Associate Professor Mere Berryman is on a mission to change New Zealand society for the better, starting in our classrooms. Mere, a finalist for Kiwibank New Zealander of the Year, is one of the country’s leading advocates for making our education system more responsive to Māori students.
Associate Professor Mere Berryman has first-hand experience of the struggles of Māori to achieve in New Zealand schools. She says she can still hear the voice of one of her primary schoolteachers “speaking to me and my brothers in one way and non-Māori students in another”.
At high school, where Mere was one of only two or three Māori students, she began to wonder why Māori were perceived differently by their teachers and classmates.
“To succeed at school, I had to leave my culture at the school gate. It was not safe to be Māori,” says Mere, who is of Tūhoe descent.
“I remember there was a boy who hated to be beaten in exams, and when I beat him he said to me, ‘You must have cheated.’ That spurred me on to become a teacher.”
Those Māori who did excel at school weren’t always accepted by other Māori. Mere’s Māori cousins called her ariwai, or potato: brown on the outside, white on the inside.
For more than 20 years in the classroom and almost as long as a researcher, Mere has been one of the country’s leading advocates for incorporating Māori culture and values into schools.
Now a finalist for the Kiwibank New Zealander of the Year Award, Mere says we have inherited an education system that, for 150 years, educated Māori boys to become labourers and Māori girls to become mothers.
“There is no quick fix, and we have to bring the hearts and minds of the country with us. But the Treaty of Waitangi gives us a mandate to make the changes we need to make to create a more socially just country,” she says.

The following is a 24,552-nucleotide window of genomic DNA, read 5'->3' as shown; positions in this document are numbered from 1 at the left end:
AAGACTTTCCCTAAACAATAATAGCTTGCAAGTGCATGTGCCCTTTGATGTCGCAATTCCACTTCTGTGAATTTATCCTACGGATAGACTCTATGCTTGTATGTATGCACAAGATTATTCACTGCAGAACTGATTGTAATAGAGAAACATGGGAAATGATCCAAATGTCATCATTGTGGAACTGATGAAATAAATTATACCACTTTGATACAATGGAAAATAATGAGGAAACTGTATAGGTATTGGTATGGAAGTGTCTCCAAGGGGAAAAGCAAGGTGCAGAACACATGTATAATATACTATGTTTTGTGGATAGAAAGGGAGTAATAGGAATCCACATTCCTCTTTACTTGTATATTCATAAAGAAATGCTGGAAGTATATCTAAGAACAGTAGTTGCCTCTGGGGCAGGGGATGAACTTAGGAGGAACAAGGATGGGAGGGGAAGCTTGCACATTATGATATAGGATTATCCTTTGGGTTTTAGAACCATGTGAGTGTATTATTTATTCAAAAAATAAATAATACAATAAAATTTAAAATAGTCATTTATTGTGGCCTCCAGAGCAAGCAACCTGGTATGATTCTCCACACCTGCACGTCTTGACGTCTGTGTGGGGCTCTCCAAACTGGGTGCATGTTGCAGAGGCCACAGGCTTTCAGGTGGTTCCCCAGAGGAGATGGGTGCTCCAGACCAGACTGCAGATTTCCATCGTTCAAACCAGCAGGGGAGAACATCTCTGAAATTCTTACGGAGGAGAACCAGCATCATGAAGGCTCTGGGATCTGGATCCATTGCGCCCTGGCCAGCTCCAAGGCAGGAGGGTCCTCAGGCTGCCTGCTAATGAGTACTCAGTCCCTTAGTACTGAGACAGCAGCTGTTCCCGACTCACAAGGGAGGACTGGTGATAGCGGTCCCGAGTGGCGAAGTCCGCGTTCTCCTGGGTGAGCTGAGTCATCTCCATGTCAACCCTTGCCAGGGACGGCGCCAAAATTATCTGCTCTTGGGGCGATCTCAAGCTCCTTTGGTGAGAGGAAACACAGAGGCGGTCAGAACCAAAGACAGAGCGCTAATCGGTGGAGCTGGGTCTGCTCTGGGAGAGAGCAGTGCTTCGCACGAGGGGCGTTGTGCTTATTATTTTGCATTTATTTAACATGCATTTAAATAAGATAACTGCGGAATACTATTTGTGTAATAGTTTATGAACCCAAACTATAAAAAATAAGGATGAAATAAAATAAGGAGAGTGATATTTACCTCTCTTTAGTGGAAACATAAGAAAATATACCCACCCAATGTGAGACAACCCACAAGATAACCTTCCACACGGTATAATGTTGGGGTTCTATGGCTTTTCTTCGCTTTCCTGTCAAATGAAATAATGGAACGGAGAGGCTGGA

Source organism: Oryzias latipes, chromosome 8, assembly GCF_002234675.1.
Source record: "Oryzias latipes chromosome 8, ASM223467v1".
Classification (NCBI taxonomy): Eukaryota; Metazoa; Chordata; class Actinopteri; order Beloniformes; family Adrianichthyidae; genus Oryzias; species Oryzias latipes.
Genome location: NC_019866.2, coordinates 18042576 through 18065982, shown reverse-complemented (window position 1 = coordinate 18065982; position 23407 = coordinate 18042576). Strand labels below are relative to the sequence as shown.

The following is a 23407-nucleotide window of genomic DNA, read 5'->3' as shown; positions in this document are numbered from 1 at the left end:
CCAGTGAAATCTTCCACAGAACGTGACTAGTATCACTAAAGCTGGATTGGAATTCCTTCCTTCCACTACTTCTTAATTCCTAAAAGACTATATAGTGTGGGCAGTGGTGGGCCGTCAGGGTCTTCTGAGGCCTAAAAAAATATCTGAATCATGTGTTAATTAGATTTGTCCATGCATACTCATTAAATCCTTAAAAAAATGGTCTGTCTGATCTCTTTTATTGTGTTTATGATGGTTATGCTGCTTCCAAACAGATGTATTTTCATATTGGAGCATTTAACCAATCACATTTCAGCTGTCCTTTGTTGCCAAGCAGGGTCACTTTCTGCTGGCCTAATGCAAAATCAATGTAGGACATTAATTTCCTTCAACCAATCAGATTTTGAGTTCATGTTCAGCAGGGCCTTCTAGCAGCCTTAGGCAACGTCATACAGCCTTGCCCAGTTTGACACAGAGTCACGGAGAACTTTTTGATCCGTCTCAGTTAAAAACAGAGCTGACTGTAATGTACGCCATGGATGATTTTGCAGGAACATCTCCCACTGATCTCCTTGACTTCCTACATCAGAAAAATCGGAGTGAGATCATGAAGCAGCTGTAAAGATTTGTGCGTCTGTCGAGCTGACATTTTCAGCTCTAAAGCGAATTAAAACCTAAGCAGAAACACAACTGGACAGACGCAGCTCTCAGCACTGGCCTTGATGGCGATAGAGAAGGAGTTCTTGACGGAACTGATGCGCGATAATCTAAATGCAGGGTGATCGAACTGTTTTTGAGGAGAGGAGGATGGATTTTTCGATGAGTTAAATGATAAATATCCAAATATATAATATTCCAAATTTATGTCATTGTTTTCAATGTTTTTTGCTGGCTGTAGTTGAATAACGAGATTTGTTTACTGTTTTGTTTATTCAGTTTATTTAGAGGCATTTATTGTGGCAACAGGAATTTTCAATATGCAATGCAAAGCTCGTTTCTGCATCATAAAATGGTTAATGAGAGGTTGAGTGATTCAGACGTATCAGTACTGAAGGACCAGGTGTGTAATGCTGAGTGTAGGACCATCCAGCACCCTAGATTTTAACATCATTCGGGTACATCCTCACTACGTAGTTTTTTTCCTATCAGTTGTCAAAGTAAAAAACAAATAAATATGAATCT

After leaving the classroom, Mere spent 15 years as researcher and manager of the Ministry of Education’s Poutama Pounamu Education Research and Development Centre in Tauranga.
Mere then became a senior research fellow at the University of Waikato, where she and a group of colleagues developed Te Kotahitanga, a programme to help secondary school teachers work more effectively with Māori students and their families.
Mere is now working on Kia Eke Panuku: Building on Success, a professional development school reform initiative operating in 94 secondary schools around the country. The programme aims to support Māori students to fulfil their potential.
While there have been many attempts to lift Māori achievement, including introducing more Māori teachers and more Māori-speaking teachers, Mere says students have often seen these initiatives as tokenism.
Mere says her work with teachers has tried to disrupt the belief that Māori are the problem, and show them it’s possible to teach in a way that recognises the voices and experiences of their Māori students.
While Mere has always been persistent– “my mother used to call me tenacious but my father, who was more straightforward, just called me stubborn” - she says it is the support of her colleagues that has kept her focused on her goal.
“I see myself as part of a group of people working to fix historic injustices. It has never been easy, but it is the belief of the people who walk alongside me that keeps me going.”